Evaluating New York Jets Pre-Draft Roster and Needs: Offensive Line
The offensive line was an area that the New York Jets had hoped to avoid changing too much this offseason, but unfortunately they were not able to complete their plans. The Jets lost up and coming right tackle Austin Howard to the Oakland Raiders, replacing him with veteran Breno Giacomini. The Jets also failed to make any additions at guard, choosing instead to retain Willie Colon. There are some significant questions about the line as the Jets head towards the draft, and don’t be surprised to see them invest a couple picks up front.
We’ll start at center, which is the only stable position on the line for the Jets. Nick Mangold remains one of the best in the business, and his presence both as a player and a leader is incredibly valuable to the Jets. Mangold was selected to his fifth Pro Bowl this season, and he will continue to be the anchor of the line. Mangold is backed up by Caleb Schlauderaff, who is a versatile player the Jets like. However, if he sees much of the field it is only because something went very wrong.
Moving to tackle, D’Brickashaw Ferguson started to show a few signs of slipping this past season. Make no mistake, he is still among the better left tackles in the NFL, but the Jets pay him nearly $12 million a year to be elite. Ferguson is now 30 years old, so the Jets have to hope he finds his form again this season. Across from him, Giacomini is a solid veteran who is strong in the run game but will struggle against top pass rushers. He is a downgrade from Howard, but no so much so that the Jets need to be overly concerned about a drop off.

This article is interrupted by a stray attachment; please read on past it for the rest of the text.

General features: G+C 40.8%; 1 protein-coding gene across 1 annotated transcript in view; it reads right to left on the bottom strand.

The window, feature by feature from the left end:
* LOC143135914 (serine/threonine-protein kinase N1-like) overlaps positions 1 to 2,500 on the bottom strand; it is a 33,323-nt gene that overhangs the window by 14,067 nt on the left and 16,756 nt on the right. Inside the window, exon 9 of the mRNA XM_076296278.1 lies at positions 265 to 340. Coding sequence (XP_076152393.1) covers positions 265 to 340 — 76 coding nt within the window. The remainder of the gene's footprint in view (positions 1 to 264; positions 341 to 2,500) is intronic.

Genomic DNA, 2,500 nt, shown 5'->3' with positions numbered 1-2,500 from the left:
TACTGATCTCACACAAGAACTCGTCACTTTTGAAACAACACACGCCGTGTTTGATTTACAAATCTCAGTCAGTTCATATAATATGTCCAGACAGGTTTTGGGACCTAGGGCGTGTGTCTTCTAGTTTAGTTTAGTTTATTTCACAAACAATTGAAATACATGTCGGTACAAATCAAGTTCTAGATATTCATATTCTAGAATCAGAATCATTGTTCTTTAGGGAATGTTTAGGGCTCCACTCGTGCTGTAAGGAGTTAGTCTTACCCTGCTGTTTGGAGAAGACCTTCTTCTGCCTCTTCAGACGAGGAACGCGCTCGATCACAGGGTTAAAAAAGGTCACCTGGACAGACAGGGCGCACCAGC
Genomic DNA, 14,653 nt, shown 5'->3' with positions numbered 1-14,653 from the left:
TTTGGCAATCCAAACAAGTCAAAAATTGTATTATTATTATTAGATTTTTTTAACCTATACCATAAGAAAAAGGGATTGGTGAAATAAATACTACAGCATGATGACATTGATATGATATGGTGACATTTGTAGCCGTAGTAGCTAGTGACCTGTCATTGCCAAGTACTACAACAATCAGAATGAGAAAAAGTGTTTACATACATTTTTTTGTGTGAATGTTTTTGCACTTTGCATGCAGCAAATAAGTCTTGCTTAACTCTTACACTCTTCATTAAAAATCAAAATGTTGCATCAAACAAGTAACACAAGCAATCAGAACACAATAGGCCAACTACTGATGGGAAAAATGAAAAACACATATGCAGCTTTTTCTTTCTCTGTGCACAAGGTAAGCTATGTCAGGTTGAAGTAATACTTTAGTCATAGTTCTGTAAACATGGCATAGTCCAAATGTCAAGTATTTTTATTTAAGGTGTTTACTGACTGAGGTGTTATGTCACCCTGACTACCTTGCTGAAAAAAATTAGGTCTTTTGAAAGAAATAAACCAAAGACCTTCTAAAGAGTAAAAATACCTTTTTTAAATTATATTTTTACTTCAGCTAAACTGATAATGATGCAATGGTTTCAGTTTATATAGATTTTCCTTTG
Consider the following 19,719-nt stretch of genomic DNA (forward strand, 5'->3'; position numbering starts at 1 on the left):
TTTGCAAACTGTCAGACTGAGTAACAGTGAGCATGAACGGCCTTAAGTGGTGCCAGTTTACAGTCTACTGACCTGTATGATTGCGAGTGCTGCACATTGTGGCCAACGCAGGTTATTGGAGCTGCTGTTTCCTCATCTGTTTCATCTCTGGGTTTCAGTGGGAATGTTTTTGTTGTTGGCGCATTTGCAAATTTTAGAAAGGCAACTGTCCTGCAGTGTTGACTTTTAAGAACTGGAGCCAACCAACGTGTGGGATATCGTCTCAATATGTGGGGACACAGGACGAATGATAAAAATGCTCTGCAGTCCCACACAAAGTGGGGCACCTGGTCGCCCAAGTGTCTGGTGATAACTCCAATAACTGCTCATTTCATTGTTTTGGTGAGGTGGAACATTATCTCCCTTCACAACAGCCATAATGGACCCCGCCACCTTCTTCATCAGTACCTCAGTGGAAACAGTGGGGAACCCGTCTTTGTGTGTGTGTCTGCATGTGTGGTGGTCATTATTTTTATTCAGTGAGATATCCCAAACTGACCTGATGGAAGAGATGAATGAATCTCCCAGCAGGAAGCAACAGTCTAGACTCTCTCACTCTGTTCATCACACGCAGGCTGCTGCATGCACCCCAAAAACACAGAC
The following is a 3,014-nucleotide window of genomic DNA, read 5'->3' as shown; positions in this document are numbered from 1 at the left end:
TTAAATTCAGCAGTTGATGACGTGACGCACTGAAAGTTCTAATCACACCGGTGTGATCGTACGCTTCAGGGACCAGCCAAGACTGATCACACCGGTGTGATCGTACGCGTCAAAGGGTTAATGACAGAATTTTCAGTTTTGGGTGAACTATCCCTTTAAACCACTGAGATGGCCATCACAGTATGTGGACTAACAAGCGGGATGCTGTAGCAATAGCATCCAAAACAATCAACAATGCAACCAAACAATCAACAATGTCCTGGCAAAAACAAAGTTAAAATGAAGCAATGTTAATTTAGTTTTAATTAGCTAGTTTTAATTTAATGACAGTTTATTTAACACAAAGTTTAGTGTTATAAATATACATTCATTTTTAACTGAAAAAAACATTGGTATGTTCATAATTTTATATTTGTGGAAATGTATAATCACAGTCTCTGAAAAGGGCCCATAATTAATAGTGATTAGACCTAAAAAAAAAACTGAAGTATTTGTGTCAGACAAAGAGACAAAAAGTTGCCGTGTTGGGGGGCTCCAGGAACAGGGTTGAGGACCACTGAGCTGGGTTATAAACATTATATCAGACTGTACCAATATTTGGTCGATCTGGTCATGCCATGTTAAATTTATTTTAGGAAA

What is concerning, however, is the Jets’ depth at tackle. Oday Aboushi didn’t play a down his rookie season, and he is an unknown quantity who is far from a lock to make the team. Ben Ijalana is a former second round pick who is very injury prone, and the Jets can’t feel safe with him as their top backup. Look for the team to add at least one veteran to the roster before camp, and they could spend a mid round pick on a tackle as well.
Finally we reach the guard position, which is a major concern for the Jets. Brian Winters was a third round pick last season, but he had some major struggles, particularly in pass protection. Playing between Ferguson and Mangold protects him somewhat, but he needs to make major improvements. On the other side, Colon had a strong season but it coming off yet another major injury. Colon is a road grader in the run game and the Jets love his intangibles, but he has to stay healthy.
Depth is an issue here as well. Schlauderaff can play guard, but Will Campbell joined Aboushi on the bench for their rookie seasons. The Jets need to make an addition that provides them with depth and competition. If Winters struggles or Colon gets hurt, the Jets don’t have anyone to fill the void.
The free agent market is pretty picked over, but Davin Joseph or Wade Smith would be worth a flier. Otherwise, the Jets will have to look to the draft, which holds a solid group of guards. David Yankey, Xavier Su’a-Filo and Gabe Jackson are the top three and all look like second round prospects who could be immediate starters. However, the Jets will likely wait a little longer to target the position, and players like Cyril Richardson and Trai Turner could be options in the fourth round range.
No matter how they choose to acquire it, it is clear that the Jets need depth on the offensive line. A quality guard is absolutely essential, and a reliable third tackle would be a nice addition as well. The middle rounds of the draft are likely going to be the best way for the Jets to acquire these players, and look for them to use at least one or two of their nine Day 3 picks to work on the offensive line.
Are 49ers players walking away because of front office failures?
Are the 49ers walking away because of mistakes made by their front office? Read More
This Happy Gilmore – Jason Pierre-Paul GIF is the funniest thing ever made
One fan made fun of Jason Pierre-Paul by superimposing his face over Chubbs' from Happy Gilmore. Read More